ASK DR. CHIP - MAY EDITION

Want to be featured in next month’s newsletter? Email our very own Dr. Chip at info@petsplusus.com and make sure you reference ‘Ask Dr. Chip’ in the subject line.

*Please note, that this is page is not intended to address pet emergencies, but rather general pet questions. If your pet is currently experiencing symptoms of an illness or has had an accident, please visit your regular veterinary practice if open, or your nearest veterinary emergency clinic for assistance. 

About Dr. Chip

Dr. Chip Coombs is Pets Plus Us’ Chief Veterinary Officer (CVO), and has practiced veterinary medicine since 1976, initially in the United Kingdom, then in Western Canada and, finally, in Toronto, where he owned a multi-veterinarian practice for 33 years.


Question:

Dr. Chip,

How do I get my 5-month-old puppy to stop barking and eating our other dog’s feces?

I tried feeding the older dog puppy food, but he still goes straight to the poop when they go.

Regards, 

Scarlet

Answer:

Hi Scarlett,

As far as the barking goes, that is a complex topic and beyond the scope of a "quick" answer. It depends upon the breed of your puppy, the trigger factors that induce the barking and how you have responded up to now. It is also far easier to have a two-way conversation to be most effective and for this I would suggest having a conversation with your veterinarian on the next vaccine visit. There are many behavioural techniques and  training aids that are very effective, i.e. citronella collars and vibration collars. The one aspect of any behavioural training that is very important is 100% consistency between all family members when dealing with the behavioural issue- in this case, barking.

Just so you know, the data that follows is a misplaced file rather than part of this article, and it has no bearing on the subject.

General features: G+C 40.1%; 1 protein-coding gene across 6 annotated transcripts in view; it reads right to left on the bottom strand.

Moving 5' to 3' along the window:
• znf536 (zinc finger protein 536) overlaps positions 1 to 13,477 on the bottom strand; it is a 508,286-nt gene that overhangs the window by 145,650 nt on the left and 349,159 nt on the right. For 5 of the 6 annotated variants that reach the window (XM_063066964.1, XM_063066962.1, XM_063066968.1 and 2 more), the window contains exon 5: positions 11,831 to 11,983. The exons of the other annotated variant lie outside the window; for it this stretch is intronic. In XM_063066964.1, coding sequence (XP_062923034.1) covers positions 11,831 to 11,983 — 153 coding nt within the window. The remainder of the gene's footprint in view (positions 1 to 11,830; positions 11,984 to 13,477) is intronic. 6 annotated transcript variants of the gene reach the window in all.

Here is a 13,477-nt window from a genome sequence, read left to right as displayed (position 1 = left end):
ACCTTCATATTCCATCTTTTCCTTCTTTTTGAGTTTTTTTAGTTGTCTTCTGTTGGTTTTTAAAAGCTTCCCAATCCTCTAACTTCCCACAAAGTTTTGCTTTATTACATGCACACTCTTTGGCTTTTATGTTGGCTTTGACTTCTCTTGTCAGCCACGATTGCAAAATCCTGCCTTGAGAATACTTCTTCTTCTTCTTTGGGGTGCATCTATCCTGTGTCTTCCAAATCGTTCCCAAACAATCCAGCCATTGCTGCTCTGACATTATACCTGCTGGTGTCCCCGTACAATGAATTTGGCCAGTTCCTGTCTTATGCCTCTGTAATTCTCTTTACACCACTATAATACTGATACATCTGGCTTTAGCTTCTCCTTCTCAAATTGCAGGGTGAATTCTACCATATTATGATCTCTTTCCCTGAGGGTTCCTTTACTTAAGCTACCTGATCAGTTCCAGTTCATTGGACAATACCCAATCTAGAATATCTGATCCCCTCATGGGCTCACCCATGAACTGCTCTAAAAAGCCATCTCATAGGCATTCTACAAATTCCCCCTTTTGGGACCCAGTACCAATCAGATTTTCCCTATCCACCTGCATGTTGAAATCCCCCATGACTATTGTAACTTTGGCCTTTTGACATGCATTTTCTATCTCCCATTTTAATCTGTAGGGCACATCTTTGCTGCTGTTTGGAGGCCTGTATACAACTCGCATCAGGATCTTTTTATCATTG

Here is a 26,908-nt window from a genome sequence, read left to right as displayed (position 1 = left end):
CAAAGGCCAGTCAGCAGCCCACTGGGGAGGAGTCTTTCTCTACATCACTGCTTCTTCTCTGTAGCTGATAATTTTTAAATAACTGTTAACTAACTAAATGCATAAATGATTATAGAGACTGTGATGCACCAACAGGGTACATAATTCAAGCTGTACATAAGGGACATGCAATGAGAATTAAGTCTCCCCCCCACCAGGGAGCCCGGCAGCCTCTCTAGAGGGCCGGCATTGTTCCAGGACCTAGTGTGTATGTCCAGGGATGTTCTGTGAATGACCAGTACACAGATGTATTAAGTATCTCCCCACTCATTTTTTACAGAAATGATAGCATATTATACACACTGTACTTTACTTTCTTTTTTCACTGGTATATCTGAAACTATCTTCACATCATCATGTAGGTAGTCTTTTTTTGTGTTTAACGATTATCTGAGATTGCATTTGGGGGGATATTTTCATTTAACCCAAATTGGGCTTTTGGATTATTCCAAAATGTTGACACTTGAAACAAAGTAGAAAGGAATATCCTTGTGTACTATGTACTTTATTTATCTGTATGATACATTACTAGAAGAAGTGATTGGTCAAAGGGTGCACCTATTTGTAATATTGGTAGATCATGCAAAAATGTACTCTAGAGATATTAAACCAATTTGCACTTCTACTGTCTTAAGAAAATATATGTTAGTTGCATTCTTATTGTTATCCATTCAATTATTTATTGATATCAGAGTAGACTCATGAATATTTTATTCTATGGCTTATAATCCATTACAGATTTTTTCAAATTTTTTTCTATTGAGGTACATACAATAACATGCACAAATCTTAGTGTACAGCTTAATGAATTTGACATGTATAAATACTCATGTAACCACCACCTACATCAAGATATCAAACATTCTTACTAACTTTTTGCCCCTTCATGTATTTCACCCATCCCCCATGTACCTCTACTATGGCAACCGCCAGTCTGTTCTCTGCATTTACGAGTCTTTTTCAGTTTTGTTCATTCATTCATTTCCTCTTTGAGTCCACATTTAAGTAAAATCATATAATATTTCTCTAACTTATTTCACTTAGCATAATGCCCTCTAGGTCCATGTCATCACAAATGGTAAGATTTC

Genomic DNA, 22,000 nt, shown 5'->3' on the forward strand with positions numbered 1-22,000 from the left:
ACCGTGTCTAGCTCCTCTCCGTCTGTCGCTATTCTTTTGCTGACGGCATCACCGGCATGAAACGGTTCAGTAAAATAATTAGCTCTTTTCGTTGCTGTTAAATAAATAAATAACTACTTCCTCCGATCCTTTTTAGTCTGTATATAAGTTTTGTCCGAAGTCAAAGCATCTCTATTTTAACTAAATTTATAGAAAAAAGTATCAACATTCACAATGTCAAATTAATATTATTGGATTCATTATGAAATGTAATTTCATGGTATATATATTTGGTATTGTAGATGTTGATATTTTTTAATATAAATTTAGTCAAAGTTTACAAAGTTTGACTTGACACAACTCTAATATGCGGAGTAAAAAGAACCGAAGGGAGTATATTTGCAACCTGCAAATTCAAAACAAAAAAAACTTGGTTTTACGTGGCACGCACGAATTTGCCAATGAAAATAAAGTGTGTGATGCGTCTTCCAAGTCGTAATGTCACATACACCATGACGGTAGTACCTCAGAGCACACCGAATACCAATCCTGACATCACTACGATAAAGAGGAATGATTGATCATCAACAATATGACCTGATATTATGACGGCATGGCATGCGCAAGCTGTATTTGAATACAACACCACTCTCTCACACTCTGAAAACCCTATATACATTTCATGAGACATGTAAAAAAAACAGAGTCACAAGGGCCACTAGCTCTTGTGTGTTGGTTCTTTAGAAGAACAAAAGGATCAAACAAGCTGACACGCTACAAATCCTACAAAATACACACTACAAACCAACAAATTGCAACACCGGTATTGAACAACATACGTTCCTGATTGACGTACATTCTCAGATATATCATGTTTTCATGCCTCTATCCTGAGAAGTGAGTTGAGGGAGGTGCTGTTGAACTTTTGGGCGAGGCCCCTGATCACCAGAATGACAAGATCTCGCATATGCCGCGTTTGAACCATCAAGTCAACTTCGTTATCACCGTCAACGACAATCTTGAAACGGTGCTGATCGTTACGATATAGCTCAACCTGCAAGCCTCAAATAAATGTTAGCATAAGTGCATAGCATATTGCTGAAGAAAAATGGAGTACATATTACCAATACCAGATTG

The poop eating is a little easier to deal with in most cases. There are products that you can get from your veterinarian to add to the older dog's food that imparts a horrific taste to the faeces, but it was never that successful in my experience. The key is to allow the behaviour to "extinguish" and by that, I mean disappear. Every time the younger pup eats the older dog's poop (often due to territorial reasons), it reinforces the behaviour. Hence, if one can prevent the act of eating the pop from taking place, then the desire to eat will slowly wane in its own. If you clean up ALL the poop the instant it hits the ground, then there will be no poop to eat and the behaviour should disappear over a few weeks, or months in difficult cases. This can be a challenge because it means that instead of turning both dogs loose outside to "do their business", you have to be out there with them on clean up duty, poop bag at the ready. This isn't so bad on a gorgeous day, but when its cold and raining, it's not much fun. However, one has to do this 100% of the time in order to be effective and in the vast majority of times it will work. Remember that if you lapse, any time the younger pup eats the older dog's poop will bring back the behaviour. If it is impossible for you to be there every time, then I would use a soft muzzle on the younger one for those occasions which prevents him from opening his mouth and eating the poop. In very challenging cases, the remote vibration collar mentioned for the barking can also be very effective.

Hope this helps,

Dr. Chip